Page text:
Yeah, binge-drinking, drunk-driving vandals are _exactly_ the type of college student I want carrying guns around on campus. I'd feel _so_ much safer with these folks "shooting over my head".

Ann said...

Whenever all the talk about gun control reducing crimes of violence erupts, I think about how effective the drug laws have been to suspend narcotic sales and use.

Why would someone hell bent on violating the greatest law of a secular society, do not take the life of another, abide by a restriction on the purchase of an instrument necessary to complete his goal? What sort of logic says this person would not buy a gun illegally? And back to the drug issue; street corners of certain parts of any town are full of opportunities to purchase illegal drugs. Pass a gun ban and it will be a one stop shop…guns and drugs.

Sirocco said...

Ann,

It's quite true that an individual who wants nothing more than to kill a few people before dying is unlikely to abide by the law. This same mindset is what makes stopping suicide bombings so difficult.

However, why make it easy for them?

Really, though, gun-control proposals are geared toward preventing unthinking decisions. A fight in a parking lot escalates, and next thing you know someone gets a gun from their car and there is a shooting. This time o crime can be severely curtailed.

The entire "why have a law anyway if you know it will be violated" argument is specious anyway. If a law had to be 100% effectve to be useful, we might as well get ride of laws against rape, assault, etc. Just take them off the books now -- I mean, if someone is really going set on doing it anyway ... well, you see the logic pattern.

Framer said...

Sirocco,

I may regret doing this, but I call into question your statistical analysis. I would argue that your statistics would fall pretty close to a rural-urban divide, as rural students would be far more likely to own a gun that an urban student. Not to mention the often misleading "2.5 times more likely" deflection that when looked at closely probably still falls within the margin of error. (I checked, it does).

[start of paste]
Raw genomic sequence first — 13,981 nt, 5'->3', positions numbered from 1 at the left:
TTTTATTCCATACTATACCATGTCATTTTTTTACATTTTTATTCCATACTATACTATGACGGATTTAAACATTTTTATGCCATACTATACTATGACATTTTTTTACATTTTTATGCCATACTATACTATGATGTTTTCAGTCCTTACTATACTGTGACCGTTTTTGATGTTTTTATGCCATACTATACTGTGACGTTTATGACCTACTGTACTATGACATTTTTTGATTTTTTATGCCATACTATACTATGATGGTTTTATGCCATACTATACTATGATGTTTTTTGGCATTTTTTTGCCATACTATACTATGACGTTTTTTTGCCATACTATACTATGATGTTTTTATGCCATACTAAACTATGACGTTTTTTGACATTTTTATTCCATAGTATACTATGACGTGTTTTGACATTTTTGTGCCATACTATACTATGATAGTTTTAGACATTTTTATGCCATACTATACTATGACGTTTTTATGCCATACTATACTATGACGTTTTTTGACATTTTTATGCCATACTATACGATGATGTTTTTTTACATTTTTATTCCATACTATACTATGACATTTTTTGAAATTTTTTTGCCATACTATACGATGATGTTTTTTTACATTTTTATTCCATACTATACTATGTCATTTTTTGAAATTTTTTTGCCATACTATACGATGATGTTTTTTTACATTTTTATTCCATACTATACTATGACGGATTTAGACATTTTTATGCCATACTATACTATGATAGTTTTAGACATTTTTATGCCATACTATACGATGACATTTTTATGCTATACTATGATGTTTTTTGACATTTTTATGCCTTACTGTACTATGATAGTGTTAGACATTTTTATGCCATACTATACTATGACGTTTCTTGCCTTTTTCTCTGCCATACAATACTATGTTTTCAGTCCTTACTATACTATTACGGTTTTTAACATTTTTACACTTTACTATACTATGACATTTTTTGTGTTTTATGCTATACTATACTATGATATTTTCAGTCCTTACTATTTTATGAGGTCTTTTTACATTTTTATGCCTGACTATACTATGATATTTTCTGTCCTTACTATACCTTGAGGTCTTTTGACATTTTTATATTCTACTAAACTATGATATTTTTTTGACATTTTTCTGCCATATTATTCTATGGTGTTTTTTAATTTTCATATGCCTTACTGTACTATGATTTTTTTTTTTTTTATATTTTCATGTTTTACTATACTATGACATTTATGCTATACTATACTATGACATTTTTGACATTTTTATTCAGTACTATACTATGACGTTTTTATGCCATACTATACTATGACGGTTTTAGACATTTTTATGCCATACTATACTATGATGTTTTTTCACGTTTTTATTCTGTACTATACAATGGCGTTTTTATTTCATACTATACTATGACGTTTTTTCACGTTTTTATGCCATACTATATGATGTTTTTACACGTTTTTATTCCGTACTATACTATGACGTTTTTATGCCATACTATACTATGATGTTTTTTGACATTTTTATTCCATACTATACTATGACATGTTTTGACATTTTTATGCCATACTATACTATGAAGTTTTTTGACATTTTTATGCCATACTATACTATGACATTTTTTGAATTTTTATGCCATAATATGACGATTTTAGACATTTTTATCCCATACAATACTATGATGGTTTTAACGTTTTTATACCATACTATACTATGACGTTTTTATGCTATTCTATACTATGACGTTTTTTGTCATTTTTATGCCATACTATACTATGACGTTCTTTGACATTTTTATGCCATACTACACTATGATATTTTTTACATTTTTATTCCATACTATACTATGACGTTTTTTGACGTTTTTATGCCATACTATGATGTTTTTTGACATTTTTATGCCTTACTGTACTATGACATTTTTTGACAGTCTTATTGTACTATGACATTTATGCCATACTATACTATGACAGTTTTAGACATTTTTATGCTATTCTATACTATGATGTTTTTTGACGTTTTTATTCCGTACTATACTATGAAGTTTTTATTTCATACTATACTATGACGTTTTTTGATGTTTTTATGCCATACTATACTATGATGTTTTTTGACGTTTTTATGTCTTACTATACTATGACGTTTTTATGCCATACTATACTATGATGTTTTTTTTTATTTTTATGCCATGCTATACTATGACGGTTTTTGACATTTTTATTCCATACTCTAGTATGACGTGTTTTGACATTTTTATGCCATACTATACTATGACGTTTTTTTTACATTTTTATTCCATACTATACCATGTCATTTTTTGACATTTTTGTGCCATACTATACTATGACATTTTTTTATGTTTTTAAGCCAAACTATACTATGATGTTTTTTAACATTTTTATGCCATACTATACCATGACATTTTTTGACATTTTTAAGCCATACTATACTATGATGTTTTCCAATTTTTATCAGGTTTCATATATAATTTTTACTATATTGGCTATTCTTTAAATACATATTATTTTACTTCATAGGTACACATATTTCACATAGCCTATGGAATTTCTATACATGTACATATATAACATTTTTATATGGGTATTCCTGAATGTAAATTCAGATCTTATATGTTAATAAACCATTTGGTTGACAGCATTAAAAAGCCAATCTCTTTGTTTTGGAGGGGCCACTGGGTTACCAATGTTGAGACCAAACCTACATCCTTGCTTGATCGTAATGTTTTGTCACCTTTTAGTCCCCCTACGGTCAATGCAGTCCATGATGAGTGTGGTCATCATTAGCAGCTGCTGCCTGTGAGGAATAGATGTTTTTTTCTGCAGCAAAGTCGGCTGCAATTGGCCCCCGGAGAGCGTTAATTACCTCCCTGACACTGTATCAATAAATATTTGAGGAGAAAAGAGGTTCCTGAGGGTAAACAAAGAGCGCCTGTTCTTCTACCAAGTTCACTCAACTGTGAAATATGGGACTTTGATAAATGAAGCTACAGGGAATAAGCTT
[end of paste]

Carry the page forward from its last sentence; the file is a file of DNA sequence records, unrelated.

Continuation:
In any case, Frank was referring to students with Concealed Carry Permits, which would be an entirely different universe than college students who own guns.

Anonymous said...

No one ever questions the motorcycle owner with such ridicule as to why he wants to put lights on his bike that reflect on the ground, to which his answer would most likely be, "Because it looks better!" (It could also be to increase the likelihood of being seen while riding at night.)

Nor is it likely that anyone would question with a pre-set mind why a woman might wear higher-than-reasonable heels just to look good, as that is reason enough, right?

So why is it that, although 99.9% of legal and lawful gunowners are constantly scrutinized for accessorizing their collectibles? Furthermore, does anyone really believe that the average gun-toting after-school-special-waiting-to-happen will take time to buy this or that accessory? PLEASE!

Sirocco's right, though: there's no constitutional right to accessories... but he seems to forget that there's no law banning them, either. (Thank goodness, because I dig high heels on the ladies!) A further point of his that needs to be used against Sirocco is, a barrel shroud (or any other accessory, for that matter) is NOT considered "arms" (or, in other words, a "weapon"), nor do they really do much to enhance a shooter's ability to handle his weapon.

Let's face it, Sirocco: frowned-upon accessories like muzzle-breaks, pistol grips, bayonet lugs (or bayonets, even), collapsible stocks, and many others aren't any more likely to entice a person with murder on their mind to go kill people; fact of the matter is, murders like those in Columbine could've been done with revolvers and the shotgun with which your father hunts.

I suppose then you'll say something emotional like, "Let's do away with ALL guns, then, accessories and all!" Well, as previously stated, the majority of gun owners are NOT prone to throwing round after round into a crowd; however, every one in four DRIVERS are prone to road rage, talking on their cell phones and texting while driving, and drinking or being drunk while driving.

So, PLEASE: get emotional on the REAL CAUSE of what drives some insane people to shoot innocents, not a symptom.

Remember, if you outlaw guns, criminals won't care, and law-abiding citizens will be defenseless against criminals and communists alike.